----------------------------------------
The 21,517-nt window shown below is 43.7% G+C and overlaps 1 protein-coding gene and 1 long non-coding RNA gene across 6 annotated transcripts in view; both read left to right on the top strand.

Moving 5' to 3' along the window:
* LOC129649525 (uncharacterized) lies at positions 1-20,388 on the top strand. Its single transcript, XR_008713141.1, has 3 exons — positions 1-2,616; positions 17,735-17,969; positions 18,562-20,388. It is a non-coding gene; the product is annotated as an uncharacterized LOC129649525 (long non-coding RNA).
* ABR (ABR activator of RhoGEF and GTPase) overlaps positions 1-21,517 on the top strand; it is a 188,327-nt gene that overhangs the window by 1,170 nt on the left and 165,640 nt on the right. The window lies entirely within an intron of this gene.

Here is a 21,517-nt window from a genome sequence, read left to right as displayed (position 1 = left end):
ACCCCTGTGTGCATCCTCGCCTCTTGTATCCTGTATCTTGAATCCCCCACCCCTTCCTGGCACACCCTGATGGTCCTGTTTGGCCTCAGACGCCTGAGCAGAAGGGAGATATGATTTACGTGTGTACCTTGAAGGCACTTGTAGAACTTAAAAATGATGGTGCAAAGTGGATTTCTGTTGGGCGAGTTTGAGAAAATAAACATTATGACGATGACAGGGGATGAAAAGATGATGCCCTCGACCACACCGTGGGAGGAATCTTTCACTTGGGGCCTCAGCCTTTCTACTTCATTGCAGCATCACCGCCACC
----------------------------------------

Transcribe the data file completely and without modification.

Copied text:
The 21,517-nt window shown below is 43.7% G+C and overlaps 1 protein-coding gene and 1 long non-coding RNA gene across 6 annotated transcripts in view; both read left to right on the top strand.

Moving 5' to 3' along the window:
* LOC129649525 (uncharacterized) lies at positions 1-20,388 on the top strand. Its single transcript, XR_008713141.1, has 3 exons — positions 1-2,616; positions 17,735-17,969; positions 18,562-20,388. It is a non-coding gene; the product is annotated as an uncharacterized LOC129649525 (long non-coding RNA).
* ABR (ABR activator of RhoGEF and GTPase) overlaps positions 1-21,517 on the top strand; it is a 188,327-nt gene that overhangs the window by 1,170 nt on the left and 165,640 nt on the right. The window lies entirely within an intron of this gene.

Here is a 21,517-nt window from a genome sequence, read left to right as displayed (position 1 = left end):
ACCCCTGTGTGCATCCTCGCCTCTTGTATCCTGTATCTTGAATCCCCCACCCCTTCCTGGCACACCCTGATGGTCCTGTTTGGCCTCAGACGCCTGAGCAGAAGGGAGATATGATTTACGTGTGTACCTTGAAGGCACTTGTAGAACTTAAAAATGATGGTGCAAAGTGGATTTCTGTTGGGCGAGTTTGAGAAAATAAACATTATGACGATGACAGGGGATGAAAAGATGATGCCCTCGACCACACCGTGGGAGGAATCTTTCACTTGGGGCCTCAGCCTTTCTACTTCATTGCAGCATCACCGCCACC